Brazil | The Atlantic Forest & Serra do Mar State Park
6 credits, 5 weeks
Summer 2017 (June 3–July 8)
On the SEE-U Brazil program, students spend 5 weeks learning first-hand about the ecology of and successful conservation practices in the Atlantic Forest. The Atlantic Forest is Brazil’s “other tropical forest,” is geographically disjunct and ecologically distinct from the Amazon Forest. The tropical ecosystems within this region range from evergreen tropical rain forest through semideciduous tropical forests and include a number of special environments, such as mangroves and high-altitude grasslands. As one of Conservation International’s 35 Biodiversity Hotspots, the Atlantic Forest has high faunal and floral biodiversity, with over 20,000 species of plants and 2,200 species of mammals, birds, reptiles, and amphibians—taxa with high rates of endemism. Among its endemic, endangered primates are four species of lion tamarin and two of wooly spider monkey, the largest Neotropical primate.
While supporting such biodiversity, the Atlantic Forest is under high threat, with only 5-7% of the forest remaining and of that, much is fragmented or otherwise degraded. Threats include illegal logging and hunting, extraction of valuable timber species, illegal pet trade, land conversion to crops, pasture, and tree plantations, and urban, industrial, and mining development. In such a human-dominated landscape, conservation action can only be successful if coupled with socioeconomic development.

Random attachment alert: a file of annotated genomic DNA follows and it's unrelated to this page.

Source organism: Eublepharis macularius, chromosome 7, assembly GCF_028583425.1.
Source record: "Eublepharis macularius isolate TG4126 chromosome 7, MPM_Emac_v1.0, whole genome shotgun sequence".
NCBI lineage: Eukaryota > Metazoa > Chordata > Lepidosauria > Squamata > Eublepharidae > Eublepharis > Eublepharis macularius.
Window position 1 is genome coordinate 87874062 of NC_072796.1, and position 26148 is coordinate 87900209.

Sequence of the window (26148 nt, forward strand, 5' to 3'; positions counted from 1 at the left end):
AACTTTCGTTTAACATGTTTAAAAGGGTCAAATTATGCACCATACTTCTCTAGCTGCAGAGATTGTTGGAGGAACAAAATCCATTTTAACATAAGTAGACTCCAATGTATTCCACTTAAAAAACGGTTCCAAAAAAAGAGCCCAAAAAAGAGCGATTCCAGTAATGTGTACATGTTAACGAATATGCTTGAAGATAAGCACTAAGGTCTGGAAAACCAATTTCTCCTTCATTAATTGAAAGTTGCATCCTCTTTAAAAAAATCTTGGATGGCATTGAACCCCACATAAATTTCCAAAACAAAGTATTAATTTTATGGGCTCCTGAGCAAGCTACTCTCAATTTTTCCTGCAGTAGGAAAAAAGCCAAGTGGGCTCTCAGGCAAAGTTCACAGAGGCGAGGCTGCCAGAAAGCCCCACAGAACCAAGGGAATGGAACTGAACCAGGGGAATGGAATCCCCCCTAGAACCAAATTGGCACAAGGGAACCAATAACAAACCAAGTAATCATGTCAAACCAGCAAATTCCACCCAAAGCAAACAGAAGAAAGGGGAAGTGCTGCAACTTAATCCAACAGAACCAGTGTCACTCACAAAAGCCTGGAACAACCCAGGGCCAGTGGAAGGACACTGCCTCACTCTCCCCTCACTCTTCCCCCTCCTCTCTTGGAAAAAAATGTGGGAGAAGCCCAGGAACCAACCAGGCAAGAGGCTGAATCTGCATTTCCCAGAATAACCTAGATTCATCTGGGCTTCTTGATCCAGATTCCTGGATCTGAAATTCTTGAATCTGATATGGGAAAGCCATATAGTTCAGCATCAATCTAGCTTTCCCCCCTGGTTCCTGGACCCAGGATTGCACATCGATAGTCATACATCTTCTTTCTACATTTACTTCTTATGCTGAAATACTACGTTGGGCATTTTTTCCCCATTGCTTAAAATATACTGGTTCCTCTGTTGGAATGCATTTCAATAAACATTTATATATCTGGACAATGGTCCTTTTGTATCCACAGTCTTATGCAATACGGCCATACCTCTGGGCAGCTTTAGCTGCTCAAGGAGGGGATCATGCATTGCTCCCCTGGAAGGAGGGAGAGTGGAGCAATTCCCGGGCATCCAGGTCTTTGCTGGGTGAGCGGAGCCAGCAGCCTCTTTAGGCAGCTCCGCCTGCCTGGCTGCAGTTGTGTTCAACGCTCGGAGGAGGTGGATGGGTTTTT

During the SEE-U program, you will travel to and visit several key conservation areas, including Serra do Mar State Park. Here, the rain forest meets the ocean in this largest continuous protected area of the Atlantic Forest. Containing over 40% of all amphibians, birds, reptiles, and mammals in the region, Serra do Mar State Park provides an ideal location for you to study the coastal Atlantic Forest and marine ecosystems of Brazil. There, you will also have the opportunity to explore nearby historic Paraty, a preserved Portuguese colonial and Brazilian Imperial town on the Green Coast of Brazil.
The 2017 course will include a second five day field trip to Itatiaia National Park–the oldest national park in Brazil–and the Matutu Valley Community–a longstanding community in a sustainably managed watershed. Both of these sites emphasize conservation in the context of sustainable development
The course is hosted by Instituto de Pesquisas Ecológicas (IPÊ), among the largest environmental NGO’s in Brazil. IPÊ has over 20 years of experience in the successful implementation of mammal (e.g., lion tamarin and tapir), bird, and landscape conservation programs in the context of human communities. Their programs are located in a range of environments in the Atlantic Forest, as well as in the Amazon Basin and the Pantanal (the World’s largest freshwater wetland). IPÊ scientists are internationally-recognized experts in species and landscape conservation and contribute to the work the IUCN and other international professional organizations. The SEE-U course uses IPÊ programs as examples of successes in linking environmental and socioeconomic sustainability efforts. Members of the scientific staff interact with SEE-U students on a daily basis, as members of the course’s teaching staff, guest lecturers, or advisors on individual projects.
SEE-U Brazil Program Syllabus (please note this is from a previous year)
Photos (c) T Kittel or Clinton Jenkins